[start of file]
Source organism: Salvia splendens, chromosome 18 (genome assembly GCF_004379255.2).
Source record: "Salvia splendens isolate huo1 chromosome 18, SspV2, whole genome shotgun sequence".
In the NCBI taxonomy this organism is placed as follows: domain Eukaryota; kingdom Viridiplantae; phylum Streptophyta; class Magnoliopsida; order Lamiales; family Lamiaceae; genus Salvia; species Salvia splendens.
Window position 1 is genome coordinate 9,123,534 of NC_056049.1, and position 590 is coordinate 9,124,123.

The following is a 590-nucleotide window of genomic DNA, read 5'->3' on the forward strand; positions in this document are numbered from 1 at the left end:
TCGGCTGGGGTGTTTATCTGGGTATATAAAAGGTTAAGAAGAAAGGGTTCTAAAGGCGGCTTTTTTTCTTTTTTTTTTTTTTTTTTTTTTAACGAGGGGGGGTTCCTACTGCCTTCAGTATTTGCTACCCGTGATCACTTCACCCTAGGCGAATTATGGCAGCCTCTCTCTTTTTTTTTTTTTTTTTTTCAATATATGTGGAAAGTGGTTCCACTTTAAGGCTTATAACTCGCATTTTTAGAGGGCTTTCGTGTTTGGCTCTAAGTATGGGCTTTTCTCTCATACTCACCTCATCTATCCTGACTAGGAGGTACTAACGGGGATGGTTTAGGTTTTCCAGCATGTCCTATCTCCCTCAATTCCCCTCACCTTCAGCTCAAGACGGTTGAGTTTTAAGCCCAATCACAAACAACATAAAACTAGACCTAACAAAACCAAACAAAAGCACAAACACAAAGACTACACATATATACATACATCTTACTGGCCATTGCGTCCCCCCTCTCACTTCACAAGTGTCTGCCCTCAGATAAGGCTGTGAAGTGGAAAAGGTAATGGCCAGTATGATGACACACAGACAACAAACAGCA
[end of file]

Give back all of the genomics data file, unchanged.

Source organism: Salvia splendens, chromosome 18 (genome assembly GCF_004379255.2).
Source record: "Salvia splendens isolate huo1 chromosome 18, SspV2, whole genome shotgun sequence".
In the NCBI taxonomy this organism is placed as follows: domain Eukaryota; kingdom Viridiplantae; phylum Streptophyta; class Magnoliopsida; order Lamiales; family Lamiaceae; genus Salvia; species Salvia splendens.
Window position 1 is genome coordinate 9,123,534 of NC_056049.1, and position 590 is coordinate 9,124,123.

The following is a 590-nucleotide window of genomic DNA, read 5'->3' on the forward strand; positions in this document are numbered from 1 at the left end:
TCGGCTGGGGTGTTTATCTGGGTATATAAAAGGTTAAGAAGAAAGGGTTCTAAAGGCGGCTTTTTTTCTTTTTTTTTTTTTTTTTTTTTTAACGAGGGGGGGTTCCTACTGCCTTCAGTATTTGCTACCCGTGATCACTTCACCCTAGGCGAATTATGGCAGCCTCTCTCTTTTTTTTTTTTTTTTTTTCAATATATGTGGAAAGTGGTTCCACTTTAAGGCTTATAACTCGCATTTTTAGAGGGCTTTCGTGTTTGGCTCTAAGTATGGGCTTTTCTCTCATACTCACCTCATCTATCCTGACTAGGAGGTACTAACGGGGATGGTTTAGGTTTTCCAGCATGTCCTATCTCCCTCAATTCCCCTCACCTTCAGCTCAAGACGGTTGAGTTTTAAGCCCAATCACAAACAACATAAAACTAGACCTAACAAAACCAAACAAAAGCACAAACACAAAGACTACACATATATACATACATCTTACTGGCCATTGCGTCCCCCCTCTCACTTCACAAGTGTCTGCCCTCAGATAAGGCTGTGAAGTGGAAAAGGTAATGGCCAGTATGATGACACACAGACAACAAACAGCA